Motivated by our mission to provide accessible tech education, we offer Telegraph Track as an extension of our Hack Reactor Coding Bootcamps. Through Telegraph Track, we provide an extra layer of non-technical support for students from backgrounds that are underrepresented* in tech as they launch new software engineering careers.
The primary focus of Telegraph programming is to create a technical network for underrepresented engineers, allowing a supportive transition into this career path. Students have access to networking events, career panels, workshops, a rich professional network, and 1:1 mentorship with professional software engineers. In this post, we’re focusing primarily on the mentorship aspect of Telegraph Track, which pairs students at the point of graduation with professional software engineers and managers who help them navigate the tech industry and support their post-bootcamp career-related interests and goals.
To learn how mentorship works and explore its impact, we interviewed Sofie Graham. Sofie is a Hack Reactor graduate who participated in Telegraph Track as a student and decided to become a mentor now that she’s working as a Team Lead Backend Engineer at the gaming company VWG. Read about her experience below.
Interview with mentor Sofie Graham
How was your experience with Telegraph Track during your time as a bootcamp student?
When I first started at Hack Reactor, I immediately felt a sense of belonging. It’s something that you notice as a minority in tech, that there’s a big difference between just saying, “We don’t discriminate” and saying, “We have done the work to make sure everyone feels welcome and included here.” Hack Reactor most certainly does the work.
As a student, Telegraph Track gave me access to industry experts, apprenticeship opportunities, and a mentor who gave me insights on what being an engineer in the “real world” would look like. Since then, I’ve progressed so much as an engineer, and my appreciation for the work that Telegraph Track does has grown more and more as I’ve come to realize just how rare programs like this are.
Why did you want to join on as a mentor?
I chose to become a mentor because I, too, want to do the work to make others feel welcome in the wonderful world of engineering.
How long have you been a mentor? And how has the experience been so far?
I’ve been a mentor with Telegraph Track for almost a year now, and the experience has been very fulfilling. Each mentee has a different story and is facing their own unique challenges in their engineering journey. There’s no “script” you can follow to be a good mentor; you have to figure out what each person needs and then work together to make progress. The great thing about Hack Reactor mentees is that you know they have already put in the work to become solid engineers, so any other hurdles they are facing will be surmountable – whether it’s mock interviews, resume reviews, or dealing with imposter syndrome. I help keep them accountable with their portfolio projects, and I’m there to encourage them to keep going when things get tough.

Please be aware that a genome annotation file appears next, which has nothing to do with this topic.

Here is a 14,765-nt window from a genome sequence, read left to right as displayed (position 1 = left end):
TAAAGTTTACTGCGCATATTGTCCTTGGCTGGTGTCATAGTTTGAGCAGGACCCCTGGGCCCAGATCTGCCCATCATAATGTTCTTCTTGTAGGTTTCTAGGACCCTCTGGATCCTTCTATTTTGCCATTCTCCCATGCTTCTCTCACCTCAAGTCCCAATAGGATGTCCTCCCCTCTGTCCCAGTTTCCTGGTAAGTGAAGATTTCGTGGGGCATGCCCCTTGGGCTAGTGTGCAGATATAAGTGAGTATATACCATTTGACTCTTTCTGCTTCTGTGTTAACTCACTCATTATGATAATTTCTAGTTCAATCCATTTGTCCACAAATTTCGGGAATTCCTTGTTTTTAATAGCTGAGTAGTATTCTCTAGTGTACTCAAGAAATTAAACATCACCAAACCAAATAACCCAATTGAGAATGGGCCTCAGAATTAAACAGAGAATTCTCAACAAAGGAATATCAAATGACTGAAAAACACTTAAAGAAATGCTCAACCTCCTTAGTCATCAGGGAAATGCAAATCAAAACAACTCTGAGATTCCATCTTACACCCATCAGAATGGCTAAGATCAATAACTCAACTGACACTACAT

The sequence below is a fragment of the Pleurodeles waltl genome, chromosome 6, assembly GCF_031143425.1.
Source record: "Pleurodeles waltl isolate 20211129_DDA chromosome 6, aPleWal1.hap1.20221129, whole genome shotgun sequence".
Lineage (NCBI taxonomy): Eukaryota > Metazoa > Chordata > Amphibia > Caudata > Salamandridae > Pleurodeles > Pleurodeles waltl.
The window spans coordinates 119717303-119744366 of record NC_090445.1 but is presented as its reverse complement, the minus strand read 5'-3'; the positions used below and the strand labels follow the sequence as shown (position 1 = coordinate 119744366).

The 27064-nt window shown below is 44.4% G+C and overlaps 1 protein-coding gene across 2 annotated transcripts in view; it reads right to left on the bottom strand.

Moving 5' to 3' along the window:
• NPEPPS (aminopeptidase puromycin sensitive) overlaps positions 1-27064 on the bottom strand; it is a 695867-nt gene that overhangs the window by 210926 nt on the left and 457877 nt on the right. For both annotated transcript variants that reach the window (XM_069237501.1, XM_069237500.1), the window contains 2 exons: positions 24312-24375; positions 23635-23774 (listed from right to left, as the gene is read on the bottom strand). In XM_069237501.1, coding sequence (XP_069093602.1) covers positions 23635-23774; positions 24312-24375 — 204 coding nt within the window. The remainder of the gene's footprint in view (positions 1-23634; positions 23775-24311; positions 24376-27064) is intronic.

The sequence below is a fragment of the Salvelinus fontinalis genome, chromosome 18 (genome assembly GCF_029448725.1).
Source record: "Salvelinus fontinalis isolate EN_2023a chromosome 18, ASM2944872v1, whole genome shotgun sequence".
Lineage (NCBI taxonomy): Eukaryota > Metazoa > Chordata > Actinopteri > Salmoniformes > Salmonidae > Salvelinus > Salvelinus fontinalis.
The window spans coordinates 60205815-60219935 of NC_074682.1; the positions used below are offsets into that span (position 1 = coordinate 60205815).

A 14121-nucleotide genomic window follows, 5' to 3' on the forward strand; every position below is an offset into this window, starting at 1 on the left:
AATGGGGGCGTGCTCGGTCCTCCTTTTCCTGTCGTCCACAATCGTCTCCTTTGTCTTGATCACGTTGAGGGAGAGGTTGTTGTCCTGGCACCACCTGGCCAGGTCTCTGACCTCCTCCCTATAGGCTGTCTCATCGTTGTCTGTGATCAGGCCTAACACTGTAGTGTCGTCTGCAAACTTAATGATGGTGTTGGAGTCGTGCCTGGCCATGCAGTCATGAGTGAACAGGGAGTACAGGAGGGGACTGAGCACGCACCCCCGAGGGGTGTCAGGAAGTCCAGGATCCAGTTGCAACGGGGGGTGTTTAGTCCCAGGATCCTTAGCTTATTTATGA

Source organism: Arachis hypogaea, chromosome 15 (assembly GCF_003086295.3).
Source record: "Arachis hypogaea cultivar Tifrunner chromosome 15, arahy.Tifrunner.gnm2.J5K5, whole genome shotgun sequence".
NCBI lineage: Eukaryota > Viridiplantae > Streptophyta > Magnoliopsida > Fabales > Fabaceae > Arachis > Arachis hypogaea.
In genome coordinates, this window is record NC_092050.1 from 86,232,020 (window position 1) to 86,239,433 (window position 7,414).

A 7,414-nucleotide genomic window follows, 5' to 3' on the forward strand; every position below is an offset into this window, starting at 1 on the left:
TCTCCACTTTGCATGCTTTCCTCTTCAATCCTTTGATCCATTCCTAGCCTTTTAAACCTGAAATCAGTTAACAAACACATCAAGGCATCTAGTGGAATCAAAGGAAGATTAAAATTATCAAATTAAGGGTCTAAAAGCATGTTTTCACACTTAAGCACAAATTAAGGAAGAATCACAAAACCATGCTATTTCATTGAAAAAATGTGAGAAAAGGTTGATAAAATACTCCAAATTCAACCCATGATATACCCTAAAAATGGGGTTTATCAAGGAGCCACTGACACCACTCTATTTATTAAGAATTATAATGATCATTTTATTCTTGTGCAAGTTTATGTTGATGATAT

Why do you think mentorship (particularly in this context, for underrepresented groups) in software engineering is important?
Improving the ratio of underrepresented groups in tech is not about achieving “better diversity numbers.” It’s about introducing entirely new perspectives to the practice of engineering. Even now, after spending years in the industry, I can’t count how many times I have been in a room full of engineers and I’ve been the only female. I mentor underrepresented folks because the field of engineering will progress further and faster when we are able to take advantage of the multitude of worldviews that currently don’t even have a seat at the table.
What would you say to someone who’s considering becoming a Telegraph Track mentor? Any encouragement and/or advice for them?
I was hesitant to sign up to be a mentor because I didn’t feel qualified, which is ironic because I manage a team of engineers at work, so a huge part of my profession is literally mentoring engineers. But that’s how strong imposter syndrome can be, and that’s a big part of why I wanted to become a Telegraph Track mentor, to help people overcome that. One piece of advice I give all my mentees is, “If the thought of doing something scares you, then it’s probably a great opportunity for growth.”
So, if the thought of becoming a mentor makes you uncomfortable, do it. You’ll find you have a lot more to offer than you realize.
Join us as a Telegraph Track mentor!
With Sofie’s excellent insight and advice in mind, we invite you to consider joining us as a mentor. All working software engineers and managers are welcome; there’s no need to be a Hack Reactor graduate.
The time commitment for mentorship is 4 hours over the course of 1-2 months. Learn more about Telegragh Track mentorship, and if you’re interested in joining, please fill out this mentor-matching form.
Or, if you’re not a software engineer yet but you’d like to become one, learn about our Hack Reactor Coding Bootcamps. No matter which bootcamp you choose, you’ll graduate as a job-ready, full-stack software engineer — and you’ll have our team’s support along the way.
*Those underrepresented in tech include women and nonbinary people, Black, Indigenous, People of Color (BIPOC), members of the LGBTQIA+ community, people with disabilities, Veterans, military spouses, and students over age 40. We use historical participant data and reference reputable nonprofit and government bodies of research about underrepresented groups in tech to inform our process. With that said, our definition is flexible. If a student believes they’re underrepresented in a different way, we encourage them to apply to Telegraph Track.